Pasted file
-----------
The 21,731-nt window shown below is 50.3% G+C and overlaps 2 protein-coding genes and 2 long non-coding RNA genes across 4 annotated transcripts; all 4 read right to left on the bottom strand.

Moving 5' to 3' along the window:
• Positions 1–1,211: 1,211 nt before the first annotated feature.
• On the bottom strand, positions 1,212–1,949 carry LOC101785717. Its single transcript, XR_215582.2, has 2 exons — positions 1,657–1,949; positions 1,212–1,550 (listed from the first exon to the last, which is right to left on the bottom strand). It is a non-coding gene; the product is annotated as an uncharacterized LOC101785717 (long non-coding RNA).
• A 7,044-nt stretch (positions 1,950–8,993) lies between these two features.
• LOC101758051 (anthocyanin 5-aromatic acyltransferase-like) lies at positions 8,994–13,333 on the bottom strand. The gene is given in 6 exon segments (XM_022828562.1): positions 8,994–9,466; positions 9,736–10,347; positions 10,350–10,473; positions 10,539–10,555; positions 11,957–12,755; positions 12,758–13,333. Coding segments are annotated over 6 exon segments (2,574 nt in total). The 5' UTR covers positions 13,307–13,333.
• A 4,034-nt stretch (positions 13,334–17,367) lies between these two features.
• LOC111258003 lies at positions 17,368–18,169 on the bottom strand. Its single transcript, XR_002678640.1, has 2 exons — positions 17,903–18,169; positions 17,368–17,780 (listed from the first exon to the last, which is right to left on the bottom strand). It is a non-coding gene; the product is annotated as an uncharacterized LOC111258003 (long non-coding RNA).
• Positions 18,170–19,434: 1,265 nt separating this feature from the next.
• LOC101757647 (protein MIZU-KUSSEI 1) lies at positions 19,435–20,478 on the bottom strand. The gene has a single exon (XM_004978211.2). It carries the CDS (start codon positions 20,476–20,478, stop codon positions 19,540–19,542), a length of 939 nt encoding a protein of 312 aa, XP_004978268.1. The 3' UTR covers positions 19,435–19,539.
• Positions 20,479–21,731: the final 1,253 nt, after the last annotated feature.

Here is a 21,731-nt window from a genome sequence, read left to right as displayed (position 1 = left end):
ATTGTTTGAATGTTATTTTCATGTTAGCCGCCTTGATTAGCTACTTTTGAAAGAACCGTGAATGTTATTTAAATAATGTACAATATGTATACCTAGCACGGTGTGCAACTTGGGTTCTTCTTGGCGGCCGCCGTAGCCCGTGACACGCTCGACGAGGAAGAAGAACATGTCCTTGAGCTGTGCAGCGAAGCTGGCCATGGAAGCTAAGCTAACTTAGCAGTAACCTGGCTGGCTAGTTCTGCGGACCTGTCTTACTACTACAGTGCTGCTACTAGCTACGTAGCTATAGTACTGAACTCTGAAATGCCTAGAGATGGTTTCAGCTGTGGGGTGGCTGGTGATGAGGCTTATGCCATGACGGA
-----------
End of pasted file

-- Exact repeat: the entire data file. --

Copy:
The 21,731-nt window shown below is 50.3% G+C and overlaps 2 protein-coding genes and 2 long non-coding RNA genes across 4 annotated transcripts; all 4 read right to left on the bottom strand.

Moving 5' to 3' along the window:
• Positions 1–1,211: 1,211 nt before the first annotated feature.
• On the bottom strand, positions 1,212–1,949 carry LOC101785717. Its single transcript, XR_215582.2, has 2 exons — positions 1,657–1,949; positions 1,212–1,550 (listed from the first exon to the last, which is right to left on the bottom strand). It is a non-coding gene; the product is annotated as an uncharacterized LOC101785717 (long non-coding RNA).
• A 7,044-nt stretch (positions 1,950–8,993) lies between these two features.
• LOC101758051 (anthocyanin 5-aromatic acyltransferase-like) lies at positions 8,994–13,333 on the bottom strand. The gene is given in 6 exon segments (XM_022828562.1): positions 8,994–9,466; positions 9,736–10,347; positions 10,350–10,473; positions 10,539–10,555; positions 11,957–12,755; positions 12,758–13,333. Coding segments are annotated over 6 exon segments (2,574 nt in total). The 5' UTR covers positions 13,307–13,333.
• A 4,034-nt stretch (positions 13,334–17,367) lies between these two features.
• LOC111258003 lies at positions 17,368–18,169 on the bottom strand. Its single transcript, XR_002678640.1, has 2 exons — positions 17,903–18,169; positions 17,368–17,780 (listed from the first exon to the last, which is right to left on the bottom strand). It is a non-coding gene; the product is annotated as an uncharacterized LOC111258003 (long non-coding RNA).
• Positions 18,170–19,434: 1,265 nt separating this feature from the next.
• LOC101757647 (protein MIZU-KUSSEI 1) lies at positions 19,435–20,478 on the bottom strand. The gene has a single exon (XM_004978211.2). It carries the CDS (start codon positions 20,476–20,478, stop codon positions 19,540–19,542), a length of 939 nt encoding a protein of 312 aa, XP_004978268.1. The 3' UTR covers positions 19,435–19,539.
• Positions 20,479–21,731: the final 1,253 nt, after the last annotated feature.

Here is a 21,731-nt window from a genome sequence, read left to right as displayed (position 1 = left end):
ATTGTTTGAATGTTATTTTCATGTTAGCCGCCTTGATTAGCTACTTTTGAAAGAACCGTGAATGTTATTTAAATAATGTACAATATGTATACCTAGCACGGTGTGCAACTTGGGTTCTTCTTGGCGGCCGCCGTAGCCCGTGACACGCTCGACGAGGAAGAAGAACATGTCCTTGAGCTGTGCAGCGAAGCTGGCCATGGAAGCTAAGCTAACTTAGCAGTAACCTGGCTGGCTAGTTCTGCGGACCTGTCTTACTACTACAGTGCTGCTACTAGCTACGTAGCTATAGTACTGAACTCTGAAATGCCTAGAGATGGTTTCAGCTGTGGGGTGGCTGGTGATGAGGCTTATGCCATGACGGA